Bloomberg TV markets reporter Dominic Chu is jumping to CNBC, Alex Weprin reported Friday for TVNewser. Chu will become a markets reporter for CNBC, starting Aug. 12. "With his background as a Wall Street trader and investor, in addition to his journalism experience, Dominic will be able to offer CNBC's sophisticated audience a unique perspective on the markets," Nik Deogun, CNBC senior VP and business news editor in chief, wrote in an email to the staff.
"Tamron Hall, the MSNBC host and NBC News correspondent — and former morning show co-anchor of Fox 32 News in Chicago — will host 'Deadline: Crime with Tamron Hall,' a new weekly crime investigation series for Discovery’s ID (Investigation Discovery) network," Bill Zwecker reported Thursday for the Chicago Sun-Times.
Niraj Chokshi, most recently a policy reporter for National Journal, where he covered immigration, the fiscal cliff and the transportation bill, is joining the Washington Post as it launches "GovBeat," an online section designed to be a place for local and state government officials to learn more about how federal policy affects the states. GovBeat launches in mid-August and will be led by Reid Wilson, who joins the Post from National Journal, the Post said. "My parents are both Indian (though I was born in western Massachusetts)," Chokshi, previously a morning editor in charge of NationalJournal.com, told Journal-isms.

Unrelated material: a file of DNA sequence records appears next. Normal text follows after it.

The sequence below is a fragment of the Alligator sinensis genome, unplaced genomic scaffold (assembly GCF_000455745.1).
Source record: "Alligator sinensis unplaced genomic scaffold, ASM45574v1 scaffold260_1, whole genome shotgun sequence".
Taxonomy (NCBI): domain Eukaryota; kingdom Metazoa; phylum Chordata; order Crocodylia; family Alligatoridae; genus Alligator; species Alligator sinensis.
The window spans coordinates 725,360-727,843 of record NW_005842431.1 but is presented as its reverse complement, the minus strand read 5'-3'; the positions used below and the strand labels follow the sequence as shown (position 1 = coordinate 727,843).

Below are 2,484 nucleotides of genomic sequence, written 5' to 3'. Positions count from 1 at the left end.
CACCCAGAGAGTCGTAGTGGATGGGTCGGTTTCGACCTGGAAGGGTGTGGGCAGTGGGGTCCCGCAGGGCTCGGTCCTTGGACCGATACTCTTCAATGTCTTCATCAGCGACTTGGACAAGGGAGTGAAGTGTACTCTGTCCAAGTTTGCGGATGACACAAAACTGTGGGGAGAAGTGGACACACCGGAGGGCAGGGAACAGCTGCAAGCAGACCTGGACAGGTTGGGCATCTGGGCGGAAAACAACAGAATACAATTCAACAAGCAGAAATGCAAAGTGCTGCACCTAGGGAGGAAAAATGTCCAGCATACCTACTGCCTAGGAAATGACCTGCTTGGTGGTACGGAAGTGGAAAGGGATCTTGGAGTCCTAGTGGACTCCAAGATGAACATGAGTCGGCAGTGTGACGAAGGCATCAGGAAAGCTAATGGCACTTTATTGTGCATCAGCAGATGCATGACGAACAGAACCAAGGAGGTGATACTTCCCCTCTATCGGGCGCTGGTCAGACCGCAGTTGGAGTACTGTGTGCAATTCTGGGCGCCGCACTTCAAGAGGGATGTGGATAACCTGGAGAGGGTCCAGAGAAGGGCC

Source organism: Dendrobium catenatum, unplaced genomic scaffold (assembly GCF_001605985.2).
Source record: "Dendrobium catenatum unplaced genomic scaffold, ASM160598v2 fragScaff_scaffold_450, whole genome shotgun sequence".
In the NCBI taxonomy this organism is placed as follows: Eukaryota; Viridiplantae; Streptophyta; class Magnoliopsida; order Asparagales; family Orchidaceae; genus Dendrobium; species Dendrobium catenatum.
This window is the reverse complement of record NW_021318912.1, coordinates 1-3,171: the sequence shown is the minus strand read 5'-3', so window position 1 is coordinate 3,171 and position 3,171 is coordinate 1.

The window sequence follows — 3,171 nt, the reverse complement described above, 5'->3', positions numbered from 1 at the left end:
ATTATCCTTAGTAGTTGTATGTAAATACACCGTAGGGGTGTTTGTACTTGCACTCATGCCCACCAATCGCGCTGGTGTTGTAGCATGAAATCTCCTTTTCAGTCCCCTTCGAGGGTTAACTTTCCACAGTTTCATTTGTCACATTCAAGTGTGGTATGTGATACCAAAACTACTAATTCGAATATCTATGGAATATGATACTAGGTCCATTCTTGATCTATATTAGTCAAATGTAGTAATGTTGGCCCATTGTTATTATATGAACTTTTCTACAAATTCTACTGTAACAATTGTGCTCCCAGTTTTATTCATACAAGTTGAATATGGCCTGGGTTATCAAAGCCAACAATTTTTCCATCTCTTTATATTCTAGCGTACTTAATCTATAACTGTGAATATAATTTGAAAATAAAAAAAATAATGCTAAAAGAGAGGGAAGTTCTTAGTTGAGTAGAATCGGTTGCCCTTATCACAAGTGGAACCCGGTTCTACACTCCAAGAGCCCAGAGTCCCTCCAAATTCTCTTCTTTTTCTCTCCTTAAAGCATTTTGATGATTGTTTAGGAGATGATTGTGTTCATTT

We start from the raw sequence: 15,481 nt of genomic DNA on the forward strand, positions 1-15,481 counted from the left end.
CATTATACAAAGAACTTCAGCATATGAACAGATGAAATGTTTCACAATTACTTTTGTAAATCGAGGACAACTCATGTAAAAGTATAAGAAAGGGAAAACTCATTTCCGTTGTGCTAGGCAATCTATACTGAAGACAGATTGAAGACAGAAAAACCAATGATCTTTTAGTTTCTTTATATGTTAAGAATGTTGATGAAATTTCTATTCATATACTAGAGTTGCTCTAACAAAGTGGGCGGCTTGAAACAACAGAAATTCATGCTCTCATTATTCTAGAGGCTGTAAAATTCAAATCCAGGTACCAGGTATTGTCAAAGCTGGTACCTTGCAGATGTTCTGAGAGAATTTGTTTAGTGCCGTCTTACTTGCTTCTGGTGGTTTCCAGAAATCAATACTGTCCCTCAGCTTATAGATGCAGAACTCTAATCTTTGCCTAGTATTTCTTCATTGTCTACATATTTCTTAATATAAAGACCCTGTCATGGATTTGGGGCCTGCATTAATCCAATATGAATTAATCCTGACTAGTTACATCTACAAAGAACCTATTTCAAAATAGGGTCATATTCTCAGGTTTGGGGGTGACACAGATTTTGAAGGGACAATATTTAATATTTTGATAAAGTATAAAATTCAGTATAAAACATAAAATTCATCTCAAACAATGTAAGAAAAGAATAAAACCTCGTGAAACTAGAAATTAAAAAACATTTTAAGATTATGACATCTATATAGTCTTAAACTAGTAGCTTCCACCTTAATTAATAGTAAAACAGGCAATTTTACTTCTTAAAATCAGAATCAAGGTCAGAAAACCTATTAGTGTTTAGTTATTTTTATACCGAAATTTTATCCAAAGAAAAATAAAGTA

"Sunday public affairs show Conexion has replaced Voz y Voto on the Univision Television Group stations across California, Arizona and Texas," Michael Malone reported Friday for Broadcasting & Cable. "The program, which features 'local political topics as well as relevant, fast-paced, hard-hitting news of interest to local communities in the Southwest region of the U.S.,' according to Univision, typically airs before the network's Al Punto program.. . ."
"The International Federation of Journalists (IFJ) has today condemned the closure of two news organisations in Gaza, stating that the right to freedom of expression must be upheld," the organization said Friday. "According to media reports, the Ma'an news agency and Al-Arabiya TV bureaus in Gaza were closed yesterday, Thursday 25 July, by the Hamas attorney general, with a Hamas official stating that Al-Aribiya's office had been closed 'for distributing false news regarding the smear campaign against Hamas and Gaza about what's happening in Egypt.' . . . "